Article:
A major problem with data is simply that there's too much of it; clients generally have way more information than they can actually use, so much of it is simply ignored. Part of the idea behind the Smart Wall was to refocus our approach to this mass of information. We placed the spotlight on understanding differences between strategic segments, on building geographic intelligence to improve local targeting, on optimising the marketing mix, and on understanding the positive or negative buzz about particular brands. In many ways, the Smart Wall is about coming to grips with an existing, but massively underutilised resource.
At a basic level, users can expect three kinds of results. First, we can inform strategic marketing decisions; second, we can increase the effectiveness of a client's marketing spend by up to 40 per cent; and finally, we can build more analytically oriented decision teams, without sacrificing or restricting creativity.
The insights we gain can be incredibly detailed. For a major US retailer, we discovered that one of the targeted segments likes to buy certain products as Christmas gifts several weeks before 25 December. This made a significant impact on our time and segment-specific merchandise and communication strategies. For another client, we discovered that one day of the week is the evening when the targeted segment might go for the "take out" option for the family - they've run out of weekend leftovers and are tired of cooking. So we put extra media focus on Thursday morning communication points to make the most of this.
For a global phone company, we found that customers are more than three times as loyal if they sign up to just one additional service, such as international calls. So we put extra effort into up-selling that service, as well as encouraging the use of extra services for which the customer has already paid.
It's vital the client understands that the Smart Wall is an iterative improvement process. It's "work in progress" that improves every day. We've already applied it to an array of markets, from telecoms and retail to packaged goods, automotive and fast food, but there's no reason why it couldn't function across any sector. Part of the attraction of working with the Smart Wall is the way it evolves. We're looking at new modules, integrating new data sets and developing new metrics all the time. It will always be an important tool, one that's great to have at our fingertips.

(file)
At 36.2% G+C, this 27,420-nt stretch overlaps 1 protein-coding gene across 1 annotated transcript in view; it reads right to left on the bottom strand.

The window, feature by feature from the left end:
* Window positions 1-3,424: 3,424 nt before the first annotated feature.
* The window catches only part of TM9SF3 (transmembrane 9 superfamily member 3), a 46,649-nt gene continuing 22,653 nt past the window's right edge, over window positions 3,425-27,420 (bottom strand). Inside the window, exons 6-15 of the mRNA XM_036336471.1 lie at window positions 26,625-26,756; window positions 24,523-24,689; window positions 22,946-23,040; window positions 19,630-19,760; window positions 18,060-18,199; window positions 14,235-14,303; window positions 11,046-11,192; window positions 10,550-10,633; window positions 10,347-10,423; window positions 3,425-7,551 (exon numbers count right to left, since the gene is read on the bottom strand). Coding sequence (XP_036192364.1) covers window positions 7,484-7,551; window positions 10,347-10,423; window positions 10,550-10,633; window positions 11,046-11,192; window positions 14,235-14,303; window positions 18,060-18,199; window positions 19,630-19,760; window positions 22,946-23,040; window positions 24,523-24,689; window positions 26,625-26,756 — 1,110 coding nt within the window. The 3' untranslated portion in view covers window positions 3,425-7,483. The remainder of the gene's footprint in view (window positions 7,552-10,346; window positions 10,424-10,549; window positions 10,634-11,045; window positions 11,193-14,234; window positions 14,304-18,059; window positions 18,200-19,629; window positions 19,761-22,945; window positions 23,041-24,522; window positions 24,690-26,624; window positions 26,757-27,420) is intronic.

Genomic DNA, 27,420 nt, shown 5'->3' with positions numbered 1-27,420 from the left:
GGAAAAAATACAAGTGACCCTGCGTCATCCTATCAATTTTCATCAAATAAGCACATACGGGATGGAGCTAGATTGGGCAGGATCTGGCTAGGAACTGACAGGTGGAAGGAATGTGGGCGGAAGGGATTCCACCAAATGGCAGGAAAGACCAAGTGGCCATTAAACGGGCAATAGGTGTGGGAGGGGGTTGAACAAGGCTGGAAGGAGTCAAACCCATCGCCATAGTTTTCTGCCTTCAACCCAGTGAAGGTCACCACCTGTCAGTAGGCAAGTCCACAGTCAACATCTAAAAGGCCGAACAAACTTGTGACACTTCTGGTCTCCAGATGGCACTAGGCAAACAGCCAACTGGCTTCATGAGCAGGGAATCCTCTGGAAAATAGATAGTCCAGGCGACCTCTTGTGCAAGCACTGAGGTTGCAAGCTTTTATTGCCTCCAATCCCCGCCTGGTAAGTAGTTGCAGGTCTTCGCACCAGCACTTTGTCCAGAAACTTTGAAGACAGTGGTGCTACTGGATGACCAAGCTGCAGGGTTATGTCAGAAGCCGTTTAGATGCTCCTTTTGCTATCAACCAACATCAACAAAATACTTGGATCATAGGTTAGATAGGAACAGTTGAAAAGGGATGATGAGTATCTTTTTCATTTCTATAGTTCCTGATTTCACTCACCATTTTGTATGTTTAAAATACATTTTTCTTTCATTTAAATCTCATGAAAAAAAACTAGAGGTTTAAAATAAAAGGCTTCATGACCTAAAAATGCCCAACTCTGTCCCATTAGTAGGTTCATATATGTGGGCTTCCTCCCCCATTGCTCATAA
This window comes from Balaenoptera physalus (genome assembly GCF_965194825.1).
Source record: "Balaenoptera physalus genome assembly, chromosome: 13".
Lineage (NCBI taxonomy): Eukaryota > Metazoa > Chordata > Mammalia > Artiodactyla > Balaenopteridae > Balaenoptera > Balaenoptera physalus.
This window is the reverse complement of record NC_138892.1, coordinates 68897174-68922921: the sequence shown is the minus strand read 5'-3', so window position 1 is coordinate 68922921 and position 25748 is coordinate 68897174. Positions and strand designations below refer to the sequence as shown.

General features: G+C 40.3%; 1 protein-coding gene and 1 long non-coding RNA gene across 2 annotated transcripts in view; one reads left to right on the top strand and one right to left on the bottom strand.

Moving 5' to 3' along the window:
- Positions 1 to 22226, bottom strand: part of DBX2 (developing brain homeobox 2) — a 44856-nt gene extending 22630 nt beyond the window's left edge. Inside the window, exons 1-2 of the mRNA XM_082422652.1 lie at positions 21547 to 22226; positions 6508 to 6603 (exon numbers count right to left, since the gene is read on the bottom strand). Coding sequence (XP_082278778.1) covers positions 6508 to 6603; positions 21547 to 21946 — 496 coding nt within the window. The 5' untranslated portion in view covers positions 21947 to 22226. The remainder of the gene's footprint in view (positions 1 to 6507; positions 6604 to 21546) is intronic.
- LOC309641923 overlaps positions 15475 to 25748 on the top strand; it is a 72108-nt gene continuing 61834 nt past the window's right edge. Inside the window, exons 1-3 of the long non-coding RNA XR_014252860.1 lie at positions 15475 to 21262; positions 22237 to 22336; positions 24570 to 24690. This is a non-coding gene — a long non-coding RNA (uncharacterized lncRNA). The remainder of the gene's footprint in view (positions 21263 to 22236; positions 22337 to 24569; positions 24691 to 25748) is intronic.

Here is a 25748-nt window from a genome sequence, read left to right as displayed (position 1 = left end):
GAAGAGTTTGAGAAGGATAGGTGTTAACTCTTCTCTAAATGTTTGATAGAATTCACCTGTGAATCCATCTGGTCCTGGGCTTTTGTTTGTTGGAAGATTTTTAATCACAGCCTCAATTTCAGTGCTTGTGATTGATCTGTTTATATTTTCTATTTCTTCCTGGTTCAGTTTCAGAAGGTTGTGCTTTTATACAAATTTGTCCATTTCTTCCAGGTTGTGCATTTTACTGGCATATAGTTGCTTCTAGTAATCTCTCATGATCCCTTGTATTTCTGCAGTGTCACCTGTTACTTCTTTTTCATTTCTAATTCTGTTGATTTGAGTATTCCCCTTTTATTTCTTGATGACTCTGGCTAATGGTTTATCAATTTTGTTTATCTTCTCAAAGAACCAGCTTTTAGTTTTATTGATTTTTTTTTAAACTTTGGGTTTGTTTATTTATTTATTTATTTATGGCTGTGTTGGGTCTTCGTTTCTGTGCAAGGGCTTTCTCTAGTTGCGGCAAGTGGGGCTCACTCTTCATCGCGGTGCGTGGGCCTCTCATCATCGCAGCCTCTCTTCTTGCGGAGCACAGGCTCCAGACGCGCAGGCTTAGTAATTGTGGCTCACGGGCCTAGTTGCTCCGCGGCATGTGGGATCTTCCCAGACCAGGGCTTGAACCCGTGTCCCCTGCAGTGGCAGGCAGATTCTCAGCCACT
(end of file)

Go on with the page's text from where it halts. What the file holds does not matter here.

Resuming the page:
THE SMART WALL IN PARIS - Agnes Vissoud, head of data and customer intelligence, Draftfcb Paris
Even though each Smart Wall employs the same basic principles, what we have discovered is that each market has adapted their own Wall to suit their preferred way of working. It's interesting, as it means there is flexibility in the way it can be used, but it's also exciting for Draftfcb as a whole, because each time a part of the group finds a new way of doing something, it can then be shared with everyone else. This constant evolution keeps the technology and the techniques alive and changing all the time. There's also a bit of healthy competition, as people love to be the first to do something.
In Paris, the Smart Wall is different to all the other Smart Walls in the network. It has been developed with functionality similar to the iPhone, with touch-sensitive screens as the main user interface. For us, one of the most intriguing aspects of this development has been observing the way it influences users' relationships with the Wall. Because they are physically touching it, there's a strangely symbiotic closeness that seems to develop. Its tactile nature gives the whole process a completely different character.
The Paris Smart Wall has only been active for a relatively short space of time, but it has changed enormously during that period. It has become a real hub of the agency, and we have been building it up with fresh data all the time. The Wall is now linked to web resources such as Google Maps and literally tons of other data available online. We're tapping into these kinds of resources and then overlaying them with the other levels of existing data on the system. The result is a truly multi-dimensional picture, to which everyone at the agency and, more importantly, our clients, can relate easily.
Another of the most interesting aspects of our work to date is the way it has started to inform activity and thought beyond marketing and the brand. The chief executive of Hippopotamus, a highly successful restaurant chain with branches across France, is incredibly excited by the Smart Wall's potential to mould his business as a whole. He is already using the insights derived from it to help devise the chain's ambitious expansion plans. The team in Paris is also looking at ways in which the Smart Wall can be operated via the client's mobile phone. In doing so, we will have opened up even more possibilities.